Although Porsche did not make a serious works effort in international rallying until the arrival of the 911, the 356 in private hands proved very competitive, being strongly constructed, light in weight and adequately powerful, especially in four-cam form. Early successes included private entrants Helmut Polensky and Walter Schuler's victory in the 1952 Liege-Rome-Liege Rally and the same duo's European Touring Championship the following year. And as late as 1961 the 356 proved good enough to bring works-assisted privateer Hans Walter the European Rally Championship. Today, these versatile Porsche GTs are among the most competitive cars in their class at historic circuit racing and rallying.

This left-hand-drive 356B coupe was exported new to the US, and in the 1990s was prepared and campaigned in classic sports car races in California. The car was imported into the UK in 2000 and in 2001 was acquired by the present Portuguese owner, who maintains that in his opinion this is one of the best prepared race/rally Porsche 356s in Europe.

Since restoration, the car has competed in circuit races and rallies in South America. Competition modifications include roll bar, fire extinguisher system, wide rear tires, ducted larger-than-standard oil cooler, electronic ignition, and fuel tank with central Le Mans-type filler. Included in the sale is a spare engine and transmission, both rebuilt, one new set of Koni shock absorbers and six Continental Contact tires, two of which are mounted on wheels. In addition, the car comes with all parts necessary to return the car to factory specification, including complete interior, chrome trim, front and rear bumpers, one new set of factory pistons and cylinders, and other items.

SCM Analysis


Vehicle:1961 Porsche 356 B S90
Years Produced:1960-61
Number Produced:8,559
Original List Price:$3,990
SCM Valuation:$19,000-$23,000
Tune Up Cost:$300
Distributor Caps:$20
Chassis Number Location:On horizontal bulkhead under front lid, forward of fuel tank
Engine Number Location:On rear-most engine case below generator and above crankshaft pulley
Club Info:356 Registry, 27244 Ryan Road, Warren, MI 48092
Alternatives:Alfa Romeo Sprint, Mercedes 220 SE coupe, MGB-GT
Investment Grade:C

This Porsche 356B sold for $23,097 at the Bonhams Nürburgring sale on August 10, 2002. The price is well under what it would take to duplicate the car, but reflective of the very narrow market for current vintage race cars.

356s are quite user-friendly race cars, being reliable enough when not over-stressed or stupidly driven, and the list of aftermarket parts and folks who know how to install them properly is long. In fact, at their current $20,000 to $30,000 price range, they probably offer a lot more fun for the money than a million-dollar Jaguar D-type or Ferrari SWB. At the very least, the financial pucker factor you’ll experience as you go sliding backwards off the track is going to be less in your 356.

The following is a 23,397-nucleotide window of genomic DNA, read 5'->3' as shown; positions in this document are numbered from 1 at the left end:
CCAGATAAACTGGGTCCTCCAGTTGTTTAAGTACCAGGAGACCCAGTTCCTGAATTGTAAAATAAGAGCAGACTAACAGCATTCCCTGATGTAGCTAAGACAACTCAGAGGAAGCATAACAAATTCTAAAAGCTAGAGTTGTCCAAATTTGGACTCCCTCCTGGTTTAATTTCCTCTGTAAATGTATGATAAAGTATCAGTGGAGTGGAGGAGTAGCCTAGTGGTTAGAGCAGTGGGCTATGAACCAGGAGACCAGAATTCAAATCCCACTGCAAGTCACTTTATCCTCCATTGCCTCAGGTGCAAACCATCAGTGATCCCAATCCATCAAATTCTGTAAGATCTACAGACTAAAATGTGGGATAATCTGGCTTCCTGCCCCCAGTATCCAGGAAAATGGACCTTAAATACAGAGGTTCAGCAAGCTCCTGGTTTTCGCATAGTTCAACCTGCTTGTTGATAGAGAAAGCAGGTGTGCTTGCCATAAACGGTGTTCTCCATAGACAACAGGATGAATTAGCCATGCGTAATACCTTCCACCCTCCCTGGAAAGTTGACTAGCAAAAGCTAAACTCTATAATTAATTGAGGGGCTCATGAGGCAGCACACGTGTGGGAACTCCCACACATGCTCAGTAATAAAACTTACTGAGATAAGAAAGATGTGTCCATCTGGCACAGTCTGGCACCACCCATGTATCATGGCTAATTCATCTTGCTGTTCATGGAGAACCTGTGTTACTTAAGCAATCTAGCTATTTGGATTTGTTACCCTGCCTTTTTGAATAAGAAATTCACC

Prices of current vintage race cars stay low for two reasons. First, think of a race car as fresh produce. If the car is going to be competitive, the engine, transmission, tires and brakes need to be recently rebuilt and carefully prepared. Race car engine life is measured in hours, not miles. This is an expensive hobby if you are going to be a serious competitor. Last year’s hot machine could be well off the pace this season. And since this is, after all, racing, there is the constant temptation to spend ever-increasing amounts of money for ever-decreasing incremental increases in performance.

Next, the market for used race cars is very small. These are not the dual-purpose machines we all read about from the ’50s. These cars need to be trailered to the track, with a full set of spares, extra tires and plenty of tools. You’ll need the ability to make running repairs or have the bank account to bring along your own mechanic. Racing these cars is great fun, but very few of us have the time, money, desire, talent and nerve needed to show up at the track. And you can double most of the foregoing expenses if you need to be at the front of your race group.

This 356 looks to be a fine one, and was bought for far less than it would cost to replace it. However, without a detailed understanding of the exact condition of the drivetrain in the car and the spare components as well, we can make no serious judgment about the value here.

If all the information in the auction catalog is correct, this could be a very astute buy. But realistically, anyone who buys a vintage race car that hasn’t been thoroughly inspected would be crazy not to spend hours going over the suspension and brakes-at least-before trusting their life to them on the track. And as far as the drivetrain goes, it’s rare to find a vintage race car that is completely and properly rebuilt and then offered for sale. More often, the owner completes a season, decides he wants to move on to something else, and you get the chance to own a tired old car with a detailed engine bay and shiny paint.

In some ways, race cars are the most difficult types of vehicles to buy at an auction, as so many of the condition details that determine value are simply unavailable. Which means for the brave, there can be great buys to be had. Let’s hope that’s what happened in this case.-Jim Schrager

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